Kramer described what he called a “rigorous screening process” for selecting partner institutions. The process began with programs that were NAEYC-aligned, -accredited, or -recognized. From there Bright Horizons narrowed the pool to fully online degree programs “to best meet the needs of their workforce.” The company also looked for institutions where employees were already enrolled and successful. Finally, the partner institutions had to allow student teaching experiences (or externships) to be done at a Bright Horizons center. Over time, Kramer said, the company may increase the number of partner institutions.
Although online degree programs may be a good fit for Bright Horizons’ workforce, there are drawbacks with these programs. Former New America policy analyst Shayna Cook wrote a report about the challenges and opportunities of online programs. The report found a lack of reliable data about online programs and outcomes for participating students. Also it identified students’ lack of access to “affordable broadband and an up-to-date computer” as a potential challenge to meeting course requirements.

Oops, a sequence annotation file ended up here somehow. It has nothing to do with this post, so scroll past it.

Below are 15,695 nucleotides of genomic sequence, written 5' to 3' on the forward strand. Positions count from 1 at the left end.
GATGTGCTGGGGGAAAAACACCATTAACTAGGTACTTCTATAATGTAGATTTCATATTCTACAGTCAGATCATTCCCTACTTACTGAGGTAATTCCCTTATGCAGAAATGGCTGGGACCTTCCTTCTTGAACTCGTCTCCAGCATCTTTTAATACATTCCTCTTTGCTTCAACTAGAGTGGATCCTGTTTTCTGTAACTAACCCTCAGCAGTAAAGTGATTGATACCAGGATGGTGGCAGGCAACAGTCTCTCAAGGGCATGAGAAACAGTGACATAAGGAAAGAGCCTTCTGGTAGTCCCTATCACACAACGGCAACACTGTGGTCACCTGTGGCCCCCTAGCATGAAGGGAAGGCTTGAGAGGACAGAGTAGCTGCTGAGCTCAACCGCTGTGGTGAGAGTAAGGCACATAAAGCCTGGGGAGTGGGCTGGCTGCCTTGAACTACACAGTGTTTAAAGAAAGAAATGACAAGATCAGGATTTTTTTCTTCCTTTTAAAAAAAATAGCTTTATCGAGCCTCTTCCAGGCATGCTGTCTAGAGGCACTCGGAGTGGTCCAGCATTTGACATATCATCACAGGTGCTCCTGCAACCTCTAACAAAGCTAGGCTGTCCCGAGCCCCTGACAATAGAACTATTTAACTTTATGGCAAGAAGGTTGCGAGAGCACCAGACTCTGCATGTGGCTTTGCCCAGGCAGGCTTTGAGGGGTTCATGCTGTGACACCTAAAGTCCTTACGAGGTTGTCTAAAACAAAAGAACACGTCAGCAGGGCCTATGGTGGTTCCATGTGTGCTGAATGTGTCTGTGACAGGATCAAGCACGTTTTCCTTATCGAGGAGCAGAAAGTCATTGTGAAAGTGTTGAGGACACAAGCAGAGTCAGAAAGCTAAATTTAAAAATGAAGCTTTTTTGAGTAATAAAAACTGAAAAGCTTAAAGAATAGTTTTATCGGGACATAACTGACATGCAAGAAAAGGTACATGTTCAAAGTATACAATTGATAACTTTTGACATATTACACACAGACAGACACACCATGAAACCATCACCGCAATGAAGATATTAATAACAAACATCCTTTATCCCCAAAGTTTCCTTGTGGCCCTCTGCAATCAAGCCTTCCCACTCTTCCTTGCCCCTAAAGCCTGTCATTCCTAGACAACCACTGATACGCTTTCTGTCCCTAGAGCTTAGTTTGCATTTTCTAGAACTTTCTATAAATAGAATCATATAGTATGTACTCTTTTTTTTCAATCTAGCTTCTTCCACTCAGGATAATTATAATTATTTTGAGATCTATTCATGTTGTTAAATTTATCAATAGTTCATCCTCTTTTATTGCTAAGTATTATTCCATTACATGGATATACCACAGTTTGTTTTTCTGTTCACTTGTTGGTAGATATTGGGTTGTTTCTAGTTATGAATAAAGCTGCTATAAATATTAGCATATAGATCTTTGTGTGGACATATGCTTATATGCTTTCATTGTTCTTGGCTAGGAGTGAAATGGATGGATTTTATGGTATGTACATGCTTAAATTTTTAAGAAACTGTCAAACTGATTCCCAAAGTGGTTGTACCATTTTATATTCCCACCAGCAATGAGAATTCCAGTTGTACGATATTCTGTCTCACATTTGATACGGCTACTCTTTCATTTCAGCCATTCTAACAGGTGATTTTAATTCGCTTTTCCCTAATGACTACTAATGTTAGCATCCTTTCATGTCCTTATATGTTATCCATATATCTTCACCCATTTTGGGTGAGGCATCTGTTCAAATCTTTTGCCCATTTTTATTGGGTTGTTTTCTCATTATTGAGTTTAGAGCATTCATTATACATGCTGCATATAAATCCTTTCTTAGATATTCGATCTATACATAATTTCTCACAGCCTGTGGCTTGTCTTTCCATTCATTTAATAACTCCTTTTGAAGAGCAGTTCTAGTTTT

So it’s fair to ask: What additional time and resources do early care and education teachers need to be successful online students? Is Bright Horizons going to help provide those as well?
According to Kramer, the answer is yes. He said that staff computers will be available to teachers when they are not working, and Bright Horizons is training managers to ensure they are being supportive of employees pursuing degrees. Kramer also said the company will be tracking employee progress toward degree completion and offering mentoring and additional supports for those who are falling behind.
For-profit schools don’t have a great track record for putting students first, raising questions about whether they are the best partners for this kind of initiative. Ashford University, for example, has come under fire for misleading students pursuing education degrees. According to a 2012 report from the Senate Health, Education, Labor, and Pensions Committee, “Bridgepoint’s Ashford University offers programs in education that, according to the college’s web site, are a ‘first step toward becoming a teacher.’ However, the program itself does not allow a graduate to apply for certification as a teacher in any State because the program is not approved by Iowa’s, nor any other States’, Department of Education.”
After a quick review of their website, it appears the university has since revised the language it uses to describe its programs. Still there are reasons for concern. According to a Washington Post article last November, the Attorney General of California sued Bridgepoint Education, Ashford University’s parent company, for “engaging in unlawful marketing, sales, and debt collection practices.”